About a week ago I was finishing the show Mad Men, and I was blown away by a conversation between Peggy Olson (arguably everyone’s favorite feminist) and her work partner/friendship turned fire love interest, Stan Rizzo. For anyone who isn’t a Mad Men fanatic (why aren’t you…please reevaluate your life choices…go watch every episode now…) I’ll fill you in on the details of Peggy Olson’s character.
Peggy is a 20 something career minded woman with dreams, aspirations, and the tenacity that few people her age acquire in a lifetime. She works her way up from the secretary of the womanizing Creative Director, Donald Draper to become a successful female copywriter and business partner in the company. Peggy has a few love interests along the way, but they always take a back seat to her career. Her first love interest is Peter Campbell, an account executive whose ego and wealthy family give him a sense of entitlement towards everything, including women.
To sum it up…Pete and Peggy have sex..Peggy ends up pregnant…Peggy gains weight and becomes an object of scrutiny and gossip for the whole office…She is criticized by her family…a local priest…and almost entirely alone through the tumultuous and messy process that is having an illegitimate pregnancy in the 60’s (which surprisingly hasn’t changed much today)…She has the baby, gives it up for adoption, and continues her career with many more obstacles as a woman in a predominantly male time period and industry…In episode 11 in the last season of Mad Men, Peggy and Stan have a conversation that has stuck with me and shaken my already confusing views on feminism/woman’s rights/abortion etc… and I haven’t been able to stop thinking about it. The conversation goes something like this…
PEGGY: I guess that’s the secret to your spectacular career, the fact that you don’t have kids
STAN: Well not that I know of…
PEGGY: That’s funny to you because it wouldn’t matter if you did, you could walk away
STAN: I would never do that
PEGGY: But you may not even know, that’s what you said
STAN: You’re right I didn’t mean to judge
PEGGY: But you did and you don’t understand
STAN: “I had a mother! And she wasn’t great, and I don’t know if she wanted me, so I understand something!”
PEGGY: “But you don’t understand your mother! Maybe she was very young and followed her heart and got in trouble, and no one should have to make a mistake just like a man does and not be able to move on. She should be able to live the rest of her life just like a man does. Maybe you do what you thought was the best thing.”
That line…“No one should have to make a mistake just like a man does and not be able to move on.”
That line is haunting, and I haven’t been able to stop thinking about it. My knee jerk reaction is to agree with it, to rally behind it, to feel the same indignation Peggy feels. Of “It’s not fair and life should be fair and equal!” It is that feeling that makes me completely relate to and understand why people support a woman’s right to choose.
Our society is fixated on second chances, redemption stories, do overs. In fact that’s the main part of Christianity people like and can agree with…the idea of an absolution of our sins complete with the full package of starting over brand new.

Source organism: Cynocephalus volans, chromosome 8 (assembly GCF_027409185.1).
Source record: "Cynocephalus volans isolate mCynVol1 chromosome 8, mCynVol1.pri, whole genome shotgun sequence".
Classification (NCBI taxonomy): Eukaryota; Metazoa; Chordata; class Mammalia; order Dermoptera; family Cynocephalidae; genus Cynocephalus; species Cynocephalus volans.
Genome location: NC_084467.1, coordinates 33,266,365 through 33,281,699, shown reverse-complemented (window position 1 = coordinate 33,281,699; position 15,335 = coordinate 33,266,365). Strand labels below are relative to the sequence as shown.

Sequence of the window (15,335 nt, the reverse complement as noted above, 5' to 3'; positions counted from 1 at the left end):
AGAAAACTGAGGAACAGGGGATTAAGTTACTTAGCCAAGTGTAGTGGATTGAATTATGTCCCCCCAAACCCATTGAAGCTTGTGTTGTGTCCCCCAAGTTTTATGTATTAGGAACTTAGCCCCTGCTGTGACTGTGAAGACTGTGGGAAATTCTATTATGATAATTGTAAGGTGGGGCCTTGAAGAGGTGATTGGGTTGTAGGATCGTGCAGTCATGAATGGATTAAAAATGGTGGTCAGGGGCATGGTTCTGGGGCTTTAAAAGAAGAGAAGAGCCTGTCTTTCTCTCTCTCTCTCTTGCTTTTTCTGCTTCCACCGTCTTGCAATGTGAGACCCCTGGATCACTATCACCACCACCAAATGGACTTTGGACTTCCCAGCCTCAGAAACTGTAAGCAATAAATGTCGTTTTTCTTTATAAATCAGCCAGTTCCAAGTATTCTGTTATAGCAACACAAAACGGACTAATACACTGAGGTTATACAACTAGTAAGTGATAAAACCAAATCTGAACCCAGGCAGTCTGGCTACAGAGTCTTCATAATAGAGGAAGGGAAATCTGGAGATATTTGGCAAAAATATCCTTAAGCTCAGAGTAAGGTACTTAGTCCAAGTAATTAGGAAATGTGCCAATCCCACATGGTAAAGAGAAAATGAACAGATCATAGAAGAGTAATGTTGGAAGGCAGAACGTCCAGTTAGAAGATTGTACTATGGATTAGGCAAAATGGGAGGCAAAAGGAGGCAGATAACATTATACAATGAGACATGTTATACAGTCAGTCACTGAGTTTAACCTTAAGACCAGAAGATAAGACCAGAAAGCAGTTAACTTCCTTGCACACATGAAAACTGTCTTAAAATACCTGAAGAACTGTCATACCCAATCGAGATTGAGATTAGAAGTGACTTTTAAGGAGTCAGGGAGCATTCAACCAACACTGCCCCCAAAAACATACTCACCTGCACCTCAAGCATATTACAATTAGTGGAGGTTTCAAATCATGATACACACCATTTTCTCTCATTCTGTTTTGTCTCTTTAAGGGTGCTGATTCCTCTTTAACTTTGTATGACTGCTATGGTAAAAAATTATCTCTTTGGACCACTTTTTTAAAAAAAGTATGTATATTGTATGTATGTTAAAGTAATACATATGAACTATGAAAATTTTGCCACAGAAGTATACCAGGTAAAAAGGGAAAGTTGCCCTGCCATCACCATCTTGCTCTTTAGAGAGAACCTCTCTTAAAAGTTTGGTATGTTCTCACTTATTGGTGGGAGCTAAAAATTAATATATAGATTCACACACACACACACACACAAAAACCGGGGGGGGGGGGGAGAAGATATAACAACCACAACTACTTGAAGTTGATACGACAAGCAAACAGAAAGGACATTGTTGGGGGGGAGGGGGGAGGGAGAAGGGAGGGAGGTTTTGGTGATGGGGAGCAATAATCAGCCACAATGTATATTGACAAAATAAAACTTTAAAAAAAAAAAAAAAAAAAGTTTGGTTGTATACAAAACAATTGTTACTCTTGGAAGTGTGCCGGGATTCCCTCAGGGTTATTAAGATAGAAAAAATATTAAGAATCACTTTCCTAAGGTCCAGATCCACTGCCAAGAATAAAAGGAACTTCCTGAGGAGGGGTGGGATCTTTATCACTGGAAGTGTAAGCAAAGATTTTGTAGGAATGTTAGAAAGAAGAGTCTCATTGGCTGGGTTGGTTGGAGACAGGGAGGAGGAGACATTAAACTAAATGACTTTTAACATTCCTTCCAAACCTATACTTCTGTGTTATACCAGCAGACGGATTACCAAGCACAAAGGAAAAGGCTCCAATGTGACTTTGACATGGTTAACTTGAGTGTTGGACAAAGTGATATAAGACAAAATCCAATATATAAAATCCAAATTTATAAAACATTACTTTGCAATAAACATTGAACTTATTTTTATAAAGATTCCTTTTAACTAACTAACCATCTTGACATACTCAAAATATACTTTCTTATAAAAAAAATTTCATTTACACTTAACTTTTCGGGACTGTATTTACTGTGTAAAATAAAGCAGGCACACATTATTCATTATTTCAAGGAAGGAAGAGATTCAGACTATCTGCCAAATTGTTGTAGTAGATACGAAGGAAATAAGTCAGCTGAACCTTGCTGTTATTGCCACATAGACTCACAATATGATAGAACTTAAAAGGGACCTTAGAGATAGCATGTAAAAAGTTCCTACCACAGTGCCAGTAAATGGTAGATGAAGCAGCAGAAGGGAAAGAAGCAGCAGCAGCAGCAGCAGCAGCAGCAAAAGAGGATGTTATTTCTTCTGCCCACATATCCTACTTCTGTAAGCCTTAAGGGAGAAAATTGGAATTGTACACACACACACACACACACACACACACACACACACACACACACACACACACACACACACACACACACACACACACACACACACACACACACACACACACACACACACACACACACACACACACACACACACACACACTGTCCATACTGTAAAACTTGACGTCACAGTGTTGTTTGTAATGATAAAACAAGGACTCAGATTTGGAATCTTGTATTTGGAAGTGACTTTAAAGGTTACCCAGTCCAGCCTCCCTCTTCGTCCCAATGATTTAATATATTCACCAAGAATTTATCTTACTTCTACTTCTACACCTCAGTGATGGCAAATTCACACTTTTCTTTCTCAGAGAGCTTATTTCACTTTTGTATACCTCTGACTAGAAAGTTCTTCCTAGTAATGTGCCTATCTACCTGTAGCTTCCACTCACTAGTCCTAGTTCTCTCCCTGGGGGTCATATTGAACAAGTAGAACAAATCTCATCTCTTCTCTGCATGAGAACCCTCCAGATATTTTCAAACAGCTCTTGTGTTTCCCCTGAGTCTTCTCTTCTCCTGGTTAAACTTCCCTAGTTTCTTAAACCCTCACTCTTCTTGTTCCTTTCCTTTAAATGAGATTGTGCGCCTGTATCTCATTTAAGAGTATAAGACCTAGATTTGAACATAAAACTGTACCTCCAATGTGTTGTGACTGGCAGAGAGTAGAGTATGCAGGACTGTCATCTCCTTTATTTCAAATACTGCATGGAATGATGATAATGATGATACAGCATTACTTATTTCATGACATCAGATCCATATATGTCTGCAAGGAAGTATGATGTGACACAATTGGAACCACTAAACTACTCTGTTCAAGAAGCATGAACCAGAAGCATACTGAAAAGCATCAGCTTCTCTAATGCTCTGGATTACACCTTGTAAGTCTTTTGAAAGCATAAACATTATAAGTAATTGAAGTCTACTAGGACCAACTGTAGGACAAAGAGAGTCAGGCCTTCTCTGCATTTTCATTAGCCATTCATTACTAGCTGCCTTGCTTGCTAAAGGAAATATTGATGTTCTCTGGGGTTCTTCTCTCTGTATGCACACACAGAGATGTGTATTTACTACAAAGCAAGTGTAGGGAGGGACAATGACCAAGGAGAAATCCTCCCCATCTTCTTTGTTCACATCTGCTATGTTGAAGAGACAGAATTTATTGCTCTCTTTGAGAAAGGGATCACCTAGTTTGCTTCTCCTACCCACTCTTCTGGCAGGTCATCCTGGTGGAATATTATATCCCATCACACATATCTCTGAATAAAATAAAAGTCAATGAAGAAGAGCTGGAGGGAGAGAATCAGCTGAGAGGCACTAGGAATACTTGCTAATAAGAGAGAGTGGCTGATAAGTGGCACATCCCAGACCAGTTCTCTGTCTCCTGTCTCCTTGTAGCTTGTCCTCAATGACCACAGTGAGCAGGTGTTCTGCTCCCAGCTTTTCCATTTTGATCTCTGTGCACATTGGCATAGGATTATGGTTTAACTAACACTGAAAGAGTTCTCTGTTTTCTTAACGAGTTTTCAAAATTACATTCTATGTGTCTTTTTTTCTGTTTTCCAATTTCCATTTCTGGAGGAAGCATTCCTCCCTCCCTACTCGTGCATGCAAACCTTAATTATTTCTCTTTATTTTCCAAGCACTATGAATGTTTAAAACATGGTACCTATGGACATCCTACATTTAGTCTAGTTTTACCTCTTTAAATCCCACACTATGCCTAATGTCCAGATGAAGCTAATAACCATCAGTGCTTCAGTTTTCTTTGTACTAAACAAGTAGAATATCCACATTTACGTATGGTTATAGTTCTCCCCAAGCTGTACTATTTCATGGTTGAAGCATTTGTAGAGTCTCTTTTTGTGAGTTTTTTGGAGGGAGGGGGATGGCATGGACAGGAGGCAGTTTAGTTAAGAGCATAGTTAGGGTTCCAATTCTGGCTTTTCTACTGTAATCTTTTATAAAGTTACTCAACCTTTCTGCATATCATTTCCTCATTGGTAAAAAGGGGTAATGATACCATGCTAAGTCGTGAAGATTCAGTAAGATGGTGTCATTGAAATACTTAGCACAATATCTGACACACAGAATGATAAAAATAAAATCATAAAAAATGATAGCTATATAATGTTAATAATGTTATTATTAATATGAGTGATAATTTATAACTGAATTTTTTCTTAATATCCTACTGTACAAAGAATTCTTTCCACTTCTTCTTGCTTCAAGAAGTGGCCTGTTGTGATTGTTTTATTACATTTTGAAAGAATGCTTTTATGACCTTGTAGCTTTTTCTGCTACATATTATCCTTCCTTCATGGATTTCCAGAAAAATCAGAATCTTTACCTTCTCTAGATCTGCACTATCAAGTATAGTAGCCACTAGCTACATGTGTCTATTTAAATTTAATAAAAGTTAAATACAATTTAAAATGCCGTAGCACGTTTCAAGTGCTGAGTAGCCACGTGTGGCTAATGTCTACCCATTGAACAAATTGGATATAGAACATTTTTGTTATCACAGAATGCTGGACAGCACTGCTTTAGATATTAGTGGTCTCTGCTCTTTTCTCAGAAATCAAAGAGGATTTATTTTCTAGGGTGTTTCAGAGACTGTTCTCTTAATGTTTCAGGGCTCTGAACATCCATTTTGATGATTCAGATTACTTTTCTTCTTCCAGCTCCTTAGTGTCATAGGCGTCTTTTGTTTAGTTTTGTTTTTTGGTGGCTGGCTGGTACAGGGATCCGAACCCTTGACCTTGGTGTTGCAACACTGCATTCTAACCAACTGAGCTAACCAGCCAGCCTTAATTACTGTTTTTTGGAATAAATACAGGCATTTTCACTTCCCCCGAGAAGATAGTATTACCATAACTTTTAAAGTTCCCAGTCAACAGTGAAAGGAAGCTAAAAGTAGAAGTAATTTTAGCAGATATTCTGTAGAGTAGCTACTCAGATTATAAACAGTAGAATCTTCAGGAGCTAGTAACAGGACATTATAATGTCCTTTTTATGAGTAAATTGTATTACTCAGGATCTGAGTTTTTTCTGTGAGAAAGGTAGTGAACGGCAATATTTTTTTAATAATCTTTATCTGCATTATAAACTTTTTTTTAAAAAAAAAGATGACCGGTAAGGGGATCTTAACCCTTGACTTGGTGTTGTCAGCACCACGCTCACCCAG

Making a mistake and moving on. Just like a man does.
My question is, what kind of world does this become when we foster a society that can move on from its mistakes without dealing with the consequences?
What happens when we create a safe place for people to not take responsibility for their actions?
It isn’t fair that God or mother nature or evolution or all of the above made it so women are the ones bearing children
It isn’t fair that God or mother nature or evolution or all of the above made it so men don’t bear children
But should fairness really be the motive of our decision-making on this issue? The fact that men can move on from the mistake of a one night stand or getting someone pregnant at an economically bad time does not justify them doing so.
Disclaimer***I am not talking about cases of rape/incest/or cases that threaten the life of the mother/baby (these are an astonishing low percentage of abortions that take place in America)***
As a 24 year old female, I have made many mistakes in my personal life, in my career, in my health choices, in my relationships. These mistakes have challenged me and changed me and molded who I am as a person. These mistakes are a part of me, and I carry them with me as a reminder that I am here. I am human. I am strong. I am able to adapt and grow from my mistakes. But none of these mistakes have I been able to erase or undo or abort. And I am glad I don’t have the choice to.
So how do we foster a society that promotes responsibility rather than regret and a quick solution?
Firstly by understanding no female wants to have an abortion. Given the option any female would have rather prevented the pregnancy in the first place.
Secondly we foster responsibility through education and availability of resources. Not by de-funding Planned Parenthood…not by educating our children and teenagers about abstinence and nothing else…not by ostracizing, criticizing, judging young mothers who are pregnant when it’s economically irresponsible or financially and professionally inconvenient.
One of the easiest ways we can promote responsibility is through our own actions and reactions to those teenagers and 20 somethings who are the most vulnerable. Talk to your children. Talk to other people’s children.
Make it your responsibility.